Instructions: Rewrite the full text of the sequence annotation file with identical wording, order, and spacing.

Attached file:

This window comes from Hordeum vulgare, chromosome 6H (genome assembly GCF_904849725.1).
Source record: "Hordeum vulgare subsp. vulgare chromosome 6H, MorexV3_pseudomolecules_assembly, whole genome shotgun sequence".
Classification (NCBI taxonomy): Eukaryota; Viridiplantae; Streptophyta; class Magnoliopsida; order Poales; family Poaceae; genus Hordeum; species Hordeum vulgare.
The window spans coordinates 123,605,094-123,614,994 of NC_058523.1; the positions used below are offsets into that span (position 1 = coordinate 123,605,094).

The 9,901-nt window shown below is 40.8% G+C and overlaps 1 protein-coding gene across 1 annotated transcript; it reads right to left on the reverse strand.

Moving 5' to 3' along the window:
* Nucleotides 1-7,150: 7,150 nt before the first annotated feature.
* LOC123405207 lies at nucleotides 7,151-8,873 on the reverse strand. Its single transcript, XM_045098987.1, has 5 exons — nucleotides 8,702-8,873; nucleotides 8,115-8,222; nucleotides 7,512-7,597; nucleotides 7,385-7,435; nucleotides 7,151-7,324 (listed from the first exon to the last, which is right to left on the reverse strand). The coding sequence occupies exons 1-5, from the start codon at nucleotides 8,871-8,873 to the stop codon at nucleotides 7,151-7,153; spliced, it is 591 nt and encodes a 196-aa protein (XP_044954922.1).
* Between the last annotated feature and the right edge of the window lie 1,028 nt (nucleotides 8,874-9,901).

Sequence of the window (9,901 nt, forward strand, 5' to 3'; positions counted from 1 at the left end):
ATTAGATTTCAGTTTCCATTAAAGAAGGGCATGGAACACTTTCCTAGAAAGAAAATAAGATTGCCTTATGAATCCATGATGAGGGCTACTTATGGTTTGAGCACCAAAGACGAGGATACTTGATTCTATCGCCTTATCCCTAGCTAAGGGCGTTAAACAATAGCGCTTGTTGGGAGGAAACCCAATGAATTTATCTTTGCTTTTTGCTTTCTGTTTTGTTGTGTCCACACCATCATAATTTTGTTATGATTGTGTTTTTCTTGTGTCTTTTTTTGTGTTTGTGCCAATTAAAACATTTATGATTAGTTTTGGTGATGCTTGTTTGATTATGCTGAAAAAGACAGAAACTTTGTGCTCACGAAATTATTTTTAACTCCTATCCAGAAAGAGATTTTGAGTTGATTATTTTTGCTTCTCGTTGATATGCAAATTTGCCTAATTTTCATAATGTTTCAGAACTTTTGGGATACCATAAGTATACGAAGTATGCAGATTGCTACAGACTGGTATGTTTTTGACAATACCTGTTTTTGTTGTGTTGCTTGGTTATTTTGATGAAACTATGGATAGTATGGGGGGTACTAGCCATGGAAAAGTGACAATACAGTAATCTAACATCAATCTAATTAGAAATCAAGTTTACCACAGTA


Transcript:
This window comes from Hordeum vulgare, chromosome 6H (genome assembly GCF_904849725.1).
Source record: "Hordeum vulgare subsp. vulgare chromosome 6H, MorexV3_pseudomolecules_assembly, whole genome shotgun sequence".
Classification (NCBI taxonomy): Eukaryota; Viridiplantae; Streptophyta; class Magnoliopsida; order Poales; family Poaceae; genus Hordeum; species Hordeum vulgare.
The window spans coordinates 123,605,094-123,614,994 of NC_058523.1; the positions used below are offsets into that span (position 1 = coordinate 123,605,094).

The 9,901-nt window shown below is 40.8% G+C and overlaps 1 protein-coding gene across 1 annotated transcript; it reads right to left on the reverse strand.

Moving 5' to 3' along the window:
* Nucleotides 1-7,150: 7,150 nt before the first annotated feature.
* LOC123405207 lies at nucleotides 7,151-8,873 on the reverse strand. Its single transcript, XM_045098987.1, has 5 exons — nucleotides 8,702-8,873; nucleotides 8,115-8,222; nucleotides 7,512-7,597; nucleotides 7,385-7,435; nucleotides 7,151-7,324 (listed from the first exon to the last, which is right to left on the reverse strand). The coding sequence occupies exons 1-5, from the start codon at nucleotides 8,871-8,873 to the stop codon at nucleotides 7,151-7,153; spliced, it is 591 nt and encodes a 196-aa protein (XP_044954922.1).
* Between the last annotated feature and the right edge of the window lie 1,028 nt (nucleotides 8,874-9,901).

Sequence of the window (9,901 nt, forward strand, 5' to 3'; positions counted from 1 at the left end):
ATTAGATTTCAGTTTCCATTAAAGAAGGGCATGGAACACTTTCCTAGAAAGAAAATAAGATTGCCTTATGAATCCATGATGAGGGCTACTTATGGTTTGAGCACCAAAGACGAGGATACTTGATTCTATCGCCTTATCCCTAGCTAAGGGCGTTAAACAATAGCGCTTGTTGGGAGGAAACCCAATGAATTTATCTTTGCTTTTTGCTTTCTGTTTTGTTGTGTCCACACCATCATAATTTTGTTATGATTGTGTTTTTCTTGTGTCTTTTTTTGTGTTTGTGCCAATTAAAACATTTATGATTAGTTTTGGTGATGCTTGTTTGATTATGCTGAAAAAGACAGAAACTTTGTGCTCACGAAATTATTTTTAACTCCTATCCAGAAAGAGATTTTGAGTTGATTATTTTTGCTTCTCGTTGATATGCAAATTTGCCTAATTTTCATAATGTTTCAGAACTTTTGGGATACCATAAGTATACGAAGTATGCAGATTGCTACAGACTGGTATGTTTTTGACAATACCTGTTTTTGTTGTGTTGCTTGGTTATTTTGATGAAACTATGGATAGTATGGGGGGTACTAGCCATGGAAAAGTGACAATACAGTAATCTAACATCAATCTAATTAGAAATCAAGTTTACCACAGTA